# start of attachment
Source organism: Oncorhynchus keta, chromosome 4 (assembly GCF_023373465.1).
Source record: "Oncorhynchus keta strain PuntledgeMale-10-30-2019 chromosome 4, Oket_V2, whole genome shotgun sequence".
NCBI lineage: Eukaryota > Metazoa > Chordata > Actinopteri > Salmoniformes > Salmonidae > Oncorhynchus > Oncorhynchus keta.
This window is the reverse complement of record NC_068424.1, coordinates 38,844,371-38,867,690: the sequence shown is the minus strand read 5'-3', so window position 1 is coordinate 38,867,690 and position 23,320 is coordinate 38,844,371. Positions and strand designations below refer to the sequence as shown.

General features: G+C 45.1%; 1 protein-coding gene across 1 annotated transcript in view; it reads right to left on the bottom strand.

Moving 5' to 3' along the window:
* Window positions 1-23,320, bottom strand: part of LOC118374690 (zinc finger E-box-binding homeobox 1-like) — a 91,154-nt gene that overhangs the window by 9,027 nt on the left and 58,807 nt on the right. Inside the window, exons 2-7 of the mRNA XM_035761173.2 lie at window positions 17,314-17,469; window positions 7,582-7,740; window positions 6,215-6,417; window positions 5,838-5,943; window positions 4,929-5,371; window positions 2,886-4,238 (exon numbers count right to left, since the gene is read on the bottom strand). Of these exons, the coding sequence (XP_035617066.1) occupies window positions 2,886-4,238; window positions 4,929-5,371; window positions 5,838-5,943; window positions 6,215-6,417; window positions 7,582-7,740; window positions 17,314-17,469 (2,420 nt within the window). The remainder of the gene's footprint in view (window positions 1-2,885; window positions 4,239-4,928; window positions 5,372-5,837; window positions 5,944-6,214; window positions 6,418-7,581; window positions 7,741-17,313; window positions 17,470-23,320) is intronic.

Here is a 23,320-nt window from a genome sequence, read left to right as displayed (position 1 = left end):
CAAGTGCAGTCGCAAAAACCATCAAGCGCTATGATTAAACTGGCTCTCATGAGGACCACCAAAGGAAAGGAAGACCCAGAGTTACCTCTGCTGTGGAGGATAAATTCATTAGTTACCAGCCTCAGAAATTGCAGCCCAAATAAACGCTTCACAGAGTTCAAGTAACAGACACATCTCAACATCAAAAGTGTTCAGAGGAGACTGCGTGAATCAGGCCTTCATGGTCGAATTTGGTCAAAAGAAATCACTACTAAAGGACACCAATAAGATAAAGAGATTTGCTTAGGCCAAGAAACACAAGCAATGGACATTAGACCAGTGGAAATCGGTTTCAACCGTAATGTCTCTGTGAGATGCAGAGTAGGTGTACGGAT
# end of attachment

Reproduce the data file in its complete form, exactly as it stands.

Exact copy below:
Source organism: Oncorhynchus keta, chromosome 4 (assembly GCF_023373465.1).
Source record: "Oncorhynchus keta strain PuntledgeMale-10-30-2019 chromosome 4, Oket_V2, whole genome shotgun sequence".
NCBI lineage: Eukaryota > Metazoa > Chordata > Actinopteri > Salmoniformes > Salmonidae > Oncorhynchus > Oncorhynchus keta.
This window is the reverse complement of record NC_068424.1, coordinates 38,844,371-38,867,690: the sequence shown is the minus strand read 5'-3', so window position 1 is coordinate 38,867,690 and position 23,320 is coordinate 38,844,371. Positions and strand designations below refer to the sequence as shown.

General features: G+C 45.1%; 1 protein-coding gene across 1 annotated transcript in view; it reads right to left on the bottom strand.

Moving 5' to 3' along the window:
* Window positions 1-23,320, bottom strand: part of LOC118374690 (zinc finger E-box-binding homeobox 1-like) — a 91,154-nt gene that overhangs the window by 9,027 nt on the left and 58,807 nt on the right. Inside the window, exons 2-7 of the mRNA XM_035761173.2 lie at window positions 17,314-17,469; window positions 7,582-7,740; window positions 6,215-6,417; window positions 5,838-5,943; window positions 4,929-5,371; window positions 2,886-4,238 (exon numbers count right to left, since the gene is read on the bottom strand). Of these exons, the coding sequence (XP_035617066.1) occupies window positions 2,886-4,238; window positions 4,929-5,371; window positions 5,838-5,943; window positions 6,215-6,417; window positions 7,582-7,740; window positions 17,314-17,469 (2,420 nt within the window). The remainder of the gene's footprint in view (window positions 1-2,885; window positions 4,239-4,928; window positions 5,372-5,837; window positions 5,944-6,214; window positions 6,418-7,581; window positions 7,741-17,313; window positions 17,470-23,320) is intronic.

Here is a 23,320-nt window from a genome sequence, read left to right as displayed (position 1 = left end):
CAAGTGCAGTCGCAAAAACCATCAAGCGCTATGATTAAACTGGCTCTCATGAGGACCACCAAAGGAAAGGAAGACCCAGAGTTACCTCTGCTGTGGAGGATAAATTCATTAGTTACCAGCCTCAGAAATTGCAGCCCAAATAAACGCTTCACAGAGTTCAAGTAACAGACACATCTCAACATCAAAAGTGTTCAGAGGAGACTGCGTGAATCAGGCCTTCATGGTCGAATTTGGTCAAAAGAAATCACTACTAAAGGACACCAATAAGATAAAGAGATTTGCTTAGGCCAAGAAACACAAGCAATGGACATTAGACCAGTGGAAATCGGTTTCAACCGTAATGTCTCTGTGAGATGCAGAGTAGGTGTACGGAT